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Committee 'wheys' proposal

Baird Rumiano stands in front of three 40-foot milk silos on the Rumiano Cheese Factory's property. Rumiano wishes to erect a new 60 foot silo however, height restrictions in the area limit construction to 40 feet. (The Daily Triplicate/Bryant Anderson).
Baird Rumiano stands in front of three 40-foot milk silos on the Rumiano Cheese Factory's property. Rumiano wishes to erect a new 60 foot silo however, height restrictions in the area limit construction to 40 feet. (The Daily Triplicate/Bryant Anderson).

By Thea Skinner

Triplicate staff writer

Rumiano Cheese Factory's efforts to improve its facility has run smack into zoning laws aimed at protecting nearby property.

Cheese factory staff have met with city officials three times in an attempt to update its equipment to be more efficient and what company officials say will be more environmentally friendly.

But Planning Commission officials, who recently rejected the proposal, wonder how much the surrounding neighborhood's character would be affected and if property values will become a an issue.

Rumiano officials say they will ask the City Council to exceed structural height regulations and reconstruct cheese drying equipment.

The proposed reconstruction would add either two separate silos or a single structure housing new equipment.

The first option involves two cylinders with an evaporator used to boil water and a condenser to clean the water.

Crystallizer equipment will create crystals out of liquid whey transforming it from from 20 to 60 percent solids.

The second option is a cylindrical stainless steel tower similar to a water tower. The equipment will dry whey more efficiently by allowing it to fall to the ground at a longer distance.

The new equipment will eliminate the six trips a day that trucks make to cart the whey to farmlands while benefiting public safety and traffic flow.

Crescent City's height limit in the commercial zone on Ninth Street, where the construction would occur, is 40 feet. The new equipment will require a variance in city and government code to allow for a 60 foot structure.

Will Caplinger, city planner and economic development specialist, said he recommended that the Planning Commission approve the project, "because there is a special circumstance available to the property owner."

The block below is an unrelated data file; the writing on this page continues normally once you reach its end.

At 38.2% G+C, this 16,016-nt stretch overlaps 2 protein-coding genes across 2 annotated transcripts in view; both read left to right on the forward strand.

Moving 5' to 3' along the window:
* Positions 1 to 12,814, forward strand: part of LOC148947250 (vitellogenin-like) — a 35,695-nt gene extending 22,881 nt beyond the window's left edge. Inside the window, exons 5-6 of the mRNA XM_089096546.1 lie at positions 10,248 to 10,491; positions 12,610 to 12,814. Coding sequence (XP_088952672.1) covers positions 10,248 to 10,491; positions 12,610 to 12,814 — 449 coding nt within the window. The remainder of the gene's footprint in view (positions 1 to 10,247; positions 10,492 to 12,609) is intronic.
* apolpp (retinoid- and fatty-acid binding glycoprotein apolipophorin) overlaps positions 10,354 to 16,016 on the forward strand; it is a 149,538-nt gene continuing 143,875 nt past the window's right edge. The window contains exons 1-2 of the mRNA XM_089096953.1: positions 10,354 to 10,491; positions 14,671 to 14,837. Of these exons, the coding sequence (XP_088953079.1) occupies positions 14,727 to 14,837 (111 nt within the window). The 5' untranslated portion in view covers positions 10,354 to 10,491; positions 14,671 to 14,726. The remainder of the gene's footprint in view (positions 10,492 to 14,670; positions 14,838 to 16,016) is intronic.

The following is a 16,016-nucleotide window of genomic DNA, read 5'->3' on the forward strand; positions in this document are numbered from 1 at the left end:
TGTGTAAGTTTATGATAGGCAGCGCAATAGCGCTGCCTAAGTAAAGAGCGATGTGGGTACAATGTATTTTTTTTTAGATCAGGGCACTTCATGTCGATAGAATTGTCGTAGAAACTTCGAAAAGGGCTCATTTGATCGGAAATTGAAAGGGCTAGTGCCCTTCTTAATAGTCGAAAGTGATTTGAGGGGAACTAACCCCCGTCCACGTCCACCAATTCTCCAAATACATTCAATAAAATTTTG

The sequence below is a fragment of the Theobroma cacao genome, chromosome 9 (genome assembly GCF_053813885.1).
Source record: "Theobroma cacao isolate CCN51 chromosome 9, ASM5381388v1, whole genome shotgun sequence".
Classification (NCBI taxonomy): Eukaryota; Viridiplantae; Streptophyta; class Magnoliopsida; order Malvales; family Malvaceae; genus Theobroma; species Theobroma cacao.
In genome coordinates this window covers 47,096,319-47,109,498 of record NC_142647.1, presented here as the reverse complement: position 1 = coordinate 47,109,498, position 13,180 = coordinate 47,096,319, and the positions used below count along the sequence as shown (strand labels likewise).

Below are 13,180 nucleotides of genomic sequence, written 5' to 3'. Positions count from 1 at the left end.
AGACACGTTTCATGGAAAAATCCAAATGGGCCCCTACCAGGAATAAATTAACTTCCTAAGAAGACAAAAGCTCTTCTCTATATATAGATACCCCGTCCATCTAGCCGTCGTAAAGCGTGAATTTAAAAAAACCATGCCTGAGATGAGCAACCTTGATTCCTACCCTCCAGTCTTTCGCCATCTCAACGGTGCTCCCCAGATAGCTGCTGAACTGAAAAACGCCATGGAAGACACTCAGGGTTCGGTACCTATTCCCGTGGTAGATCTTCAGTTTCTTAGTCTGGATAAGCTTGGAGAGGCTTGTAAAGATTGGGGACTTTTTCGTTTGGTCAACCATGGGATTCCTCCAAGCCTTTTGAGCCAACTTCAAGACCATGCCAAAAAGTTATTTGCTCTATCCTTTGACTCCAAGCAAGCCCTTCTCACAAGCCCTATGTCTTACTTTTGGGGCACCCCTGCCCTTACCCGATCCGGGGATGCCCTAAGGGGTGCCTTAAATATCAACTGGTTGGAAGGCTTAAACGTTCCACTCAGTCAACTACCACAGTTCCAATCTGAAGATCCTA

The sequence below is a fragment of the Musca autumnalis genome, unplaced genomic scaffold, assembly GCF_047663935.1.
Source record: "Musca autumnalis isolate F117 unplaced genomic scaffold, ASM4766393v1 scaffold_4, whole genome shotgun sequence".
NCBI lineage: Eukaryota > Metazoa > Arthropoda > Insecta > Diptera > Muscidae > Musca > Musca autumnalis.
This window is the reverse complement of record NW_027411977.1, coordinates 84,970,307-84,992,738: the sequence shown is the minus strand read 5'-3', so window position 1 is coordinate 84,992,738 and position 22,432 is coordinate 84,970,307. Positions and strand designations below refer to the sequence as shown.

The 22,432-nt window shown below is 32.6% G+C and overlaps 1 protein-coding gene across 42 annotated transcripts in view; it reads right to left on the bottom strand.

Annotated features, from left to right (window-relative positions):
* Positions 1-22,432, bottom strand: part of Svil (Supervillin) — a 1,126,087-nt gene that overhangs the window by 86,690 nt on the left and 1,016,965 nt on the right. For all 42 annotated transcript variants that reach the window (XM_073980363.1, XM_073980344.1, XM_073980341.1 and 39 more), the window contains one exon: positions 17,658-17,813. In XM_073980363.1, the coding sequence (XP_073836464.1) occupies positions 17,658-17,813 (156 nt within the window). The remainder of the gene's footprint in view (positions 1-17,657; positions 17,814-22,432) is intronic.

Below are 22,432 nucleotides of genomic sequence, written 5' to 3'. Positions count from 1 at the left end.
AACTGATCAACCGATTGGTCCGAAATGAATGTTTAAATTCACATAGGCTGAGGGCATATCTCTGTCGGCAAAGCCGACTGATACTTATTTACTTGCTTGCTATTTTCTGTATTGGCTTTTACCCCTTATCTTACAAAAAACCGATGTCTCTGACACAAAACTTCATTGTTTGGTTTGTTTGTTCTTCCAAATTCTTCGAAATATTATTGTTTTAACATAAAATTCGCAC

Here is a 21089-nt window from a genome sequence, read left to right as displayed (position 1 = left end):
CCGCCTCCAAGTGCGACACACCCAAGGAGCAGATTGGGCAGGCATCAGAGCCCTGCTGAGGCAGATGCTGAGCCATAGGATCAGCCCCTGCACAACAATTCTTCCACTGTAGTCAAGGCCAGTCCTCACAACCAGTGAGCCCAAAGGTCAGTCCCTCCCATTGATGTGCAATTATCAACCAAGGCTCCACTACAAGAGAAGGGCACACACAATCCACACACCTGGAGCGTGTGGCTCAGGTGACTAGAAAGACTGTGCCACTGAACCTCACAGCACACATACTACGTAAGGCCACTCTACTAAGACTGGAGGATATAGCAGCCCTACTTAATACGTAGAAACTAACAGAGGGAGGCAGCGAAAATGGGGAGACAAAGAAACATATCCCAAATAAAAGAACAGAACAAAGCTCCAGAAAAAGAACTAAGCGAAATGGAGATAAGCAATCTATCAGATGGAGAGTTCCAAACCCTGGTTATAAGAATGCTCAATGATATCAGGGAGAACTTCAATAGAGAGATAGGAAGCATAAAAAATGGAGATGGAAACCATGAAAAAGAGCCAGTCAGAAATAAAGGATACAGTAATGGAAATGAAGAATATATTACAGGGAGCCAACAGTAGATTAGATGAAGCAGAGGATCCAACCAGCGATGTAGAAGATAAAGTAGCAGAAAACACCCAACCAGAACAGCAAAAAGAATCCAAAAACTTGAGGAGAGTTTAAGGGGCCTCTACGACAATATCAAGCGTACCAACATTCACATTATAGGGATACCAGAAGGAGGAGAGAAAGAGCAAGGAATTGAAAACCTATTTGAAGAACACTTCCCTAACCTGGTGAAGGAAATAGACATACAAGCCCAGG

The variance process allows some flexibility for certain situations, he said.

But several "landmark decisions" from the California Court of Appeals and Supreme Court had Planning Commissions worried about approving massive structures. Caplinger will research if other decisions exist that approved such variances.

Commissioner Sylvia Ann Bos said that any decision made will affect the whole city, as the surrounding zoning areas have lower height requirements.

The area around the factory was originally meant to be a height transition zone, he said.

The height limits along Front Street's manufacturing district increased from 45 to 70 feet in recent months. Height limit requirements are lower inland.

The effort to get a variance could prove expensive for the cheese factory.

Rumiano Cheese official Kirk Olesen said providing architectural drawings to the Planning Commission is pricey.

"It would cost me $35,000 dollars to get the drawings (the commissioners want) done," he said.

The city gave the factory $350,000 in past years to handle the waste water given to farms.

"The government is subsidizing ethanol every day," he said. "The 20,000 pounds of whey that we are not recovering we hope to recover. We prefer, since we are landlocked, to gain efficiency with the cylinders."

Any discussion about what the structure will look like can occur after a decision is made on the variance, he said.

"We talked to Crescent Elk Middle School, and they want to put in a windmill," Olesen said. "If I were four blocks closer to the ocean, where the variance is 75 feet, there would be no question."

But Planning Commissioner Kirk Robert said he believes there are other solutions than taller buildings.

"I think we are opening a Pandora's box on feet applications," he said. "There needs to be an alternative to meet the needs of the community."

Reach Thea Skinner at This e-mail address is being protected from spam bots, you need JavaScript enabled to view it

 


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